NASHVILLE, Tenn. - The four-man tag team that Maryland used to wrestle down David West was one of the talking points in its win over Xavier, but that crew's work in the transition sprint relay was just as impressive.
The defensive effort of Tahj Holden, Ryan Randle, Jamar Smith and Travis Garrison frustrated West, a consensus first-team All-American who said, "I've seen that type of defense all year," but nonetheless had his third-worst shooting game of the season. They fatigued him by running hard to their own basket, one reason the Musketeers' gallant comeback attempt wilted.
"Our big men can run; that's the key," Terps coach Gary Williams said. "After every rebound, we wanted to sprint the court. We tried to run our fast break, maybe not to get a shot, but just to make Xavier go in transition every time. You hope that has an effect in the second half, somewhere along the line.
"People just get tired. We play more people than Xavier, and it's a luxury to go 10 deep in these games. We've been doing that all year, so we didn't have to do anything different than today."
The product was similar to last year's NCAA semifinals, when Kansas All-American Drew Gooden was not as good as advertised, but the setup couldn't have been more different. Then, sophomore Chris Wilcox single-handedly intimidated a player with a bigger reputation. Yesterday, Maryland went at West in waves.
Holden checked the 6-foot-9 senior at the start. Randle then took a shift. Smith played 15 minutes, the last six with four fouls. Freshman Garrison went 12 minutes; he'd gone longer only once in the 10 previous games.
They combined for 15 fouls, as West made 10 of 14 free throws to balance his 6-for-17 shooting, finishing with 22 points. Xavier's other baseline starter, Anthony Myles, was held to eight points, two below his average. With their only two reserves failing to score, the Musketeers got 30 points and 15 rebounds from the center and power forward spots. Maryland's big four teamed for 39 and 18.
Smith was 6-for-6 from the field, the last coming when he beat West and Myles down the floor, took a feed from Steve Blake and extended the lead to 71-61 with 3:21 left.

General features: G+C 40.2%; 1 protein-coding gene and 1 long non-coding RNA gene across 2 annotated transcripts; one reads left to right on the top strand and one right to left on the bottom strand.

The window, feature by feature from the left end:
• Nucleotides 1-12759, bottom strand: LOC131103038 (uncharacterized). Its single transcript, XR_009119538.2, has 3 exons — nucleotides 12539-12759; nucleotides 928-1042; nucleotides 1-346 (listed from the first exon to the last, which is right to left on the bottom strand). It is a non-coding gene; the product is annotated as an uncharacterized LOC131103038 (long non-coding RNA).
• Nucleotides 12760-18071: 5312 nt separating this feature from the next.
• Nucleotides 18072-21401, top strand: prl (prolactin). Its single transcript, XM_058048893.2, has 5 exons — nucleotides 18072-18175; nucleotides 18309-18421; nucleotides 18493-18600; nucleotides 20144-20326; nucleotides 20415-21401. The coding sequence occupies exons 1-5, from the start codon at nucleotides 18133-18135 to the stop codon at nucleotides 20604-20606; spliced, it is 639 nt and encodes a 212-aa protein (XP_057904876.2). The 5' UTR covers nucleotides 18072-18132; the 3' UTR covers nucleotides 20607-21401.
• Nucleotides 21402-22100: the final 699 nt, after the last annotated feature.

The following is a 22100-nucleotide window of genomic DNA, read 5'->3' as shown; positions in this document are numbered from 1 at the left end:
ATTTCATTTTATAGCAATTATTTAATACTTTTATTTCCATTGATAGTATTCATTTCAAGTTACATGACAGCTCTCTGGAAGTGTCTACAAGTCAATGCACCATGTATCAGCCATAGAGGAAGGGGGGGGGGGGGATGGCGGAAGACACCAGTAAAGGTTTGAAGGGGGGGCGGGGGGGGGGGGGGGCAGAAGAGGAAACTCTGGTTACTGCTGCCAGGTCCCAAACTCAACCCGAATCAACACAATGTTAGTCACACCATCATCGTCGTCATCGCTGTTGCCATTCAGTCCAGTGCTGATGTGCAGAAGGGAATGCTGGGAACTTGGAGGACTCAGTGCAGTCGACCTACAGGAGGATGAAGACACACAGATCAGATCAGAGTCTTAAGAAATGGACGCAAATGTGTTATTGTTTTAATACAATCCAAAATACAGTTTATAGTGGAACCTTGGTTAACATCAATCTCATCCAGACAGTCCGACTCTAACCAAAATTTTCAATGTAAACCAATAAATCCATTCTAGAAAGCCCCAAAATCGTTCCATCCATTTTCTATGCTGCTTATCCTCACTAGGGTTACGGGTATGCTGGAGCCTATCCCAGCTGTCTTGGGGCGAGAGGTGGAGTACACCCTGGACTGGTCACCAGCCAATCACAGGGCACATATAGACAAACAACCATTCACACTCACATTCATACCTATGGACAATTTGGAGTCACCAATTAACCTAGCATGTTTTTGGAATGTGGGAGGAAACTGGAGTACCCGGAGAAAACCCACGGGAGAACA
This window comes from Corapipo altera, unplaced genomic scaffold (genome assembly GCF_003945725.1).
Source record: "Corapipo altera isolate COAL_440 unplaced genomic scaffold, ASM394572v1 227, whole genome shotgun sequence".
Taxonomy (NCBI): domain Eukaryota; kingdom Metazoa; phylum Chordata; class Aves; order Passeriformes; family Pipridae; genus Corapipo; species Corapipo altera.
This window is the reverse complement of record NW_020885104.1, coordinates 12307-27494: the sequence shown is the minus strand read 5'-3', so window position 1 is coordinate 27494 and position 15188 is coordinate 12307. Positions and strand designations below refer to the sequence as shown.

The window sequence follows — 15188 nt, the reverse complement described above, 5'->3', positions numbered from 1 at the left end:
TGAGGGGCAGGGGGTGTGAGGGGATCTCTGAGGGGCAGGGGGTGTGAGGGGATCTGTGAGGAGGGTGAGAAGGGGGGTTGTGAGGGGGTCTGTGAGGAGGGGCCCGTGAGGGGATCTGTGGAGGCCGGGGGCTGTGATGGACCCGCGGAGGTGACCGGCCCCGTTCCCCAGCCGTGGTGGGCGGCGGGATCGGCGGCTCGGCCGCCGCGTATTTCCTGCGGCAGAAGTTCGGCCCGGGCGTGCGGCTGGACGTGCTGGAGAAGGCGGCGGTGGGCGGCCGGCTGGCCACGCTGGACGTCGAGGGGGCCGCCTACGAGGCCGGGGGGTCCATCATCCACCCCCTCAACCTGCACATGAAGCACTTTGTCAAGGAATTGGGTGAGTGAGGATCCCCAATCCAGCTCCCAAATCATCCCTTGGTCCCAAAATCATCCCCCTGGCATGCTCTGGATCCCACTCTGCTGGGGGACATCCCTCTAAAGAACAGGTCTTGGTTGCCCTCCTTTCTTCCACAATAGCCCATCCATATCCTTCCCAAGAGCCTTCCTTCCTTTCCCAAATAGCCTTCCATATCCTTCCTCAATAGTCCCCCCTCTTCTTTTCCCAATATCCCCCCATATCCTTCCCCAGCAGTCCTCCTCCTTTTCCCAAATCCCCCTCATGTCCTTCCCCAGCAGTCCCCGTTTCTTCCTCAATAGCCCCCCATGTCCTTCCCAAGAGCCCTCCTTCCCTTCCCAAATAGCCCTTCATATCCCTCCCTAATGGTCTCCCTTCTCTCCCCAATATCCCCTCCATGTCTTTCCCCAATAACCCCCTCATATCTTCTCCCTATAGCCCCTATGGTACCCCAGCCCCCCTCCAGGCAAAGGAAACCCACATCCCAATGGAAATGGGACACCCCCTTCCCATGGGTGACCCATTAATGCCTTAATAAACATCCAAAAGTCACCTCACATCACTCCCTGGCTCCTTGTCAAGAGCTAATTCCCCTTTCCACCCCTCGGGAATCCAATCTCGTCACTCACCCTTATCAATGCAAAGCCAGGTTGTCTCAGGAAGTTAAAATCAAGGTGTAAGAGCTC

"West and Myles played basically the whole game," Smith said, "and they didn't seem to like the way we ran the floor."
"If I was those guys, I'd run, too, because they have two of the best passers in the nation in their backcourt," Xavier coach Thad Matta said of Blake and Drew Nicholas. "We knew transition was going to be important, and Maryland did a good job there."
In the halfcourt, Randle posted up and made eight of 12 shots for 17 points. Holden shot 1-for-8, but he began the leaning on West, who didn't get his first basket until the 11th minute.
"You have to stay between him and the basket and limit his touches as much as possible," said Holden, who had the ball in his hands and a sly grin on his face at the final buzzer. "If he gets it five feet from the basket, he's almost an automatic scorer."
With Randle, Smith and Garrison all saddled with four fouls, Holden drew a big offensive foul from West with 5:07 left, when it was a two-possession game. At 265 pounds, Holden has 25 on West, the reason he said, "I'm the best person for the job.
"He wasn't saying anything, but you could tell he was frustrated," Holden said. "We've got four guys who are 6-9, 6-10, and he's not used to that."
Other than a few possessions in each half when they used a 3-2 zone, the Terps played man-to-man defense the entire way, and it wasn't just the inside players who went after West. Late in the first half, three defenders trapped him on the right block. He attempted a turnaround jumper, which was blocked by Nicholas.
NOTE: After making seven of 19 shots in Maryland's three previous games, Randle got back into the offensive flow in the NCAA tournament. He connected on 13 of 21 field-goal attempts against UNC-Wilmington and Xavier, reviving the Terps' inside game.
"We all know he can play that way," Holden said. "When he's scoring and rebounding like that, we're one of the toughest teams in the country."